Monsieur Salut writes: my thanks to Dave Suddick, from our Facebook group, for the shot of SAFC’s marvellous travelling support as seen from his seat with a Charlton friend. I felt for an unexpectedly absent Pete Sixsmith, recuperating after surgery but in remarkably good spirits before and after, as I joined my pal and former colleague Kevin Maguire, and his pals from the Jarrow branch of the SAFCSA, at the Valley. Dave’s photo reminds me of Kevin’s own memories of Roker Park; he was a Fulwell Ender but once went into the Roker End just to see what the Fulwell looked like.
We were in for decent value for our £24 tickets though the entertaining nature of the game could not overcome Sunderland supporters’ disappointment that having weathered a Charlton storm after their fortunate equaliser, we could not take chances that would have lifted us to second place ….
A point many Sunderland fans might have accepted before kickoff felt like two lost at the end of a full-blooded, action-packed game at the Valley.
We started brightly and scored. We ended strongly and squandered opportunities to send the 3,000+ away fans home in ecstasy.
But it would be disingenuous to suggest we were robbed.
Ending the first half comfortably, we then went close to throwing it away. At the interval we were defending an early lead, Reece James’s fine cross after superb work from Lynden Gooch having been volleyed into the net by our star man Luke O’Nien, and we ought to have had more. Gooch hit the bar and Charlie Wyke was twice lacking a clinical finish but we began the second half more hesitantly.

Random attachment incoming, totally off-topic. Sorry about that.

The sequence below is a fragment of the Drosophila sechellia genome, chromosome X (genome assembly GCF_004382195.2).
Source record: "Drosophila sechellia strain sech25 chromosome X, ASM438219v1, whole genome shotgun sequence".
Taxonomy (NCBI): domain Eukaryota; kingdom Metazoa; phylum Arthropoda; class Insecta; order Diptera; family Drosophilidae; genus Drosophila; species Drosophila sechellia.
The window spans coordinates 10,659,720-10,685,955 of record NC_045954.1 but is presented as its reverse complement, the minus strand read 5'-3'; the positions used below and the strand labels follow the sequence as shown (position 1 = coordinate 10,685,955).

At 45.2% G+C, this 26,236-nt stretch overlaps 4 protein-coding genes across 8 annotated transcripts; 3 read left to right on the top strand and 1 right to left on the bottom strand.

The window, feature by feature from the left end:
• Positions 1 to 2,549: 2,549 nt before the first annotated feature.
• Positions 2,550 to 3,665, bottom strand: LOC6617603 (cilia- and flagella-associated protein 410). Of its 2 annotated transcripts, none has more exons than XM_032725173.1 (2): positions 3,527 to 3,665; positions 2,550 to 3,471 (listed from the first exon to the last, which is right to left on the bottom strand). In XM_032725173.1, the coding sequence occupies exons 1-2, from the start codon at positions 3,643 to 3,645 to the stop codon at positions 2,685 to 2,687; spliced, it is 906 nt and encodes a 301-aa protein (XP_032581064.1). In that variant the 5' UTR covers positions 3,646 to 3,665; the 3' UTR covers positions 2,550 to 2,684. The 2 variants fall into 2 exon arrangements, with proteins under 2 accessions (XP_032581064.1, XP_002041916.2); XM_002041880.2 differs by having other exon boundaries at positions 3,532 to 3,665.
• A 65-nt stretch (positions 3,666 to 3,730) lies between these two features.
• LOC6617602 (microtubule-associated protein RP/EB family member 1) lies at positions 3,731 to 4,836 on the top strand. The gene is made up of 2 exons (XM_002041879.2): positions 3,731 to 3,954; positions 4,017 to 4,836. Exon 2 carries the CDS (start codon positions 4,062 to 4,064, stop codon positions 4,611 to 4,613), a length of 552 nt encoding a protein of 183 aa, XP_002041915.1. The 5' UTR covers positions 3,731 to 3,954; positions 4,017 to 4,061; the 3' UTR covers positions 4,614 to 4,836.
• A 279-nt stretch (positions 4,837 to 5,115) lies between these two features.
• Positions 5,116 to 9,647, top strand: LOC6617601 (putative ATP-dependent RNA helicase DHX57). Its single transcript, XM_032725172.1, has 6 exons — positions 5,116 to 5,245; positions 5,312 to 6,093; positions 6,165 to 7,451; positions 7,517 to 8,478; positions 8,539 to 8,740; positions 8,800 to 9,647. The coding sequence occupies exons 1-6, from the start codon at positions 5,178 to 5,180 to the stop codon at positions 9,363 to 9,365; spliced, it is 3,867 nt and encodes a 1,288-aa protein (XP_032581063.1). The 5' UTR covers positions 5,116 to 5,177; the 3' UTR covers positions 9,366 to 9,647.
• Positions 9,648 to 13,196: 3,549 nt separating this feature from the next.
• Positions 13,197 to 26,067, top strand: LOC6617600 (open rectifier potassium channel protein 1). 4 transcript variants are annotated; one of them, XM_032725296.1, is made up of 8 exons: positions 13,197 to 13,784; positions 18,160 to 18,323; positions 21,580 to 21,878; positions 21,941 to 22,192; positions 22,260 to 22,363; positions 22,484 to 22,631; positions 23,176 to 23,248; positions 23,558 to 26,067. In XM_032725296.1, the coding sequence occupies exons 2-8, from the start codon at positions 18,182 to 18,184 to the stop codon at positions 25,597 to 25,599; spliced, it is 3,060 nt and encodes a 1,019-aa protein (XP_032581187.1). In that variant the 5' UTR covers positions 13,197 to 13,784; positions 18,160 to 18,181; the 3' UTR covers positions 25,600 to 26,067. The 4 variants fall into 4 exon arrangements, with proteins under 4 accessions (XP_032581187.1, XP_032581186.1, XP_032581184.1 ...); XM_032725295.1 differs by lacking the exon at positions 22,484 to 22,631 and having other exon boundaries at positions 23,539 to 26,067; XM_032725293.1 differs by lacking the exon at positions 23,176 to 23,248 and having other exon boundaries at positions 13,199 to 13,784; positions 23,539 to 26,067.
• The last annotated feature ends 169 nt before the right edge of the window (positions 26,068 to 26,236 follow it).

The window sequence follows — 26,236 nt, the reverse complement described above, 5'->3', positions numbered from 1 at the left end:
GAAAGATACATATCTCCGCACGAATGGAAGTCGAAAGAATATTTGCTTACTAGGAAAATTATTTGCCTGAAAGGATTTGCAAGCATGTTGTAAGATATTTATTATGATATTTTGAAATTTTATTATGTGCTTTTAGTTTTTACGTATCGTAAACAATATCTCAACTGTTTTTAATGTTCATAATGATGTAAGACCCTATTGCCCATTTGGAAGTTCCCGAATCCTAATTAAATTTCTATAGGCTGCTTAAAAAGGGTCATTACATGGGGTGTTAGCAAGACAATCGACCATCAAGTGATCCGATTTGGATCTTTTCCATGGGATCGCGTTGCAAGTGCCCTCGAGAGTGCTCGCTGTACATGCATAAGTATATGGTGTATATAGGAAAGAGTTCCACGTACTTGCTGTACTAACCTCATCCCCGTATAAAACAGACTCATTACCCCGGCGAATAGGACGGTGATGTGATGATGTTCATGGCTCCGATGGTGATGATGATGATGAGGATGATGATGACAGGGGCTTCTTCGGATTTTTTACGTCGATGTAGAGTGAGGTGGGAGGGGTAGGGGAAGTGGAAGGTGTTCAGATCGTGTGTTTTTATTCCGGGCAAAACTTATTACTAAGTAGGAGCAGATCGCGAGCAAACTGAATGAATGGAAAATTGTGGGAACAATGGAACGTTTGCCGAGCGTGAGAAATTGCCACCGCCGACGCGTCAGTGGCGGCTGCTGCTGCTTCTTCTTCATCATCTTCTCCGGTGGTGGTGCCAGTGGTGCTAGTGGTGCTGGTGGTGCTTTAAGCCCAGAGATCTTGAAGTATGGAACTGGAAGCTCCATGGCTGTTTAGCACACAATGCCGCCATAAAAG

The muscular, ever-dangerous Lyle Taylor inspired the home team’s comeback, shooting from the right – er, seeing it again makes it clear it was a cross – and poor James deflecting it past Jon McLaughlin. This led to a spell of intense pressure and Taylor, disliked in our end because he had refused a move to Sunderland, was one of two players who really ought to have given them the lead.
Old habits returned: retreating too deep, sending passes astray, carelessly conceding free kicks just outside the penalty box. Composure disappeared, the midfield surrendered command and Charlton suddenly looked the better side. Only solid goalkeeping, crucial blocks and Charlton wastefulness kept us in the game.
The substitutions of Duncan Watmore for Gooch and Chris Maguire for Josh Maja, of whom more later, made a significant difference. Watmore was instantly a threat, running at the Charlton defence and making things happen (or almost happen). Maguire provided a little more thrust.
Maja, who – I am delighted to say – received a warm welcome and when subbed, applause from the Sunderland support (which he acknowledged), played well throughout, but mostly with his ball control on the wings and his layoffs. Service to him in and around the box was poor, though a clear tug on him by a Charlton defender in front of goal went unnoticed by the referee Steve Martin, otherwise mostly competent. Wyke did not have a great match, but will improve with game time.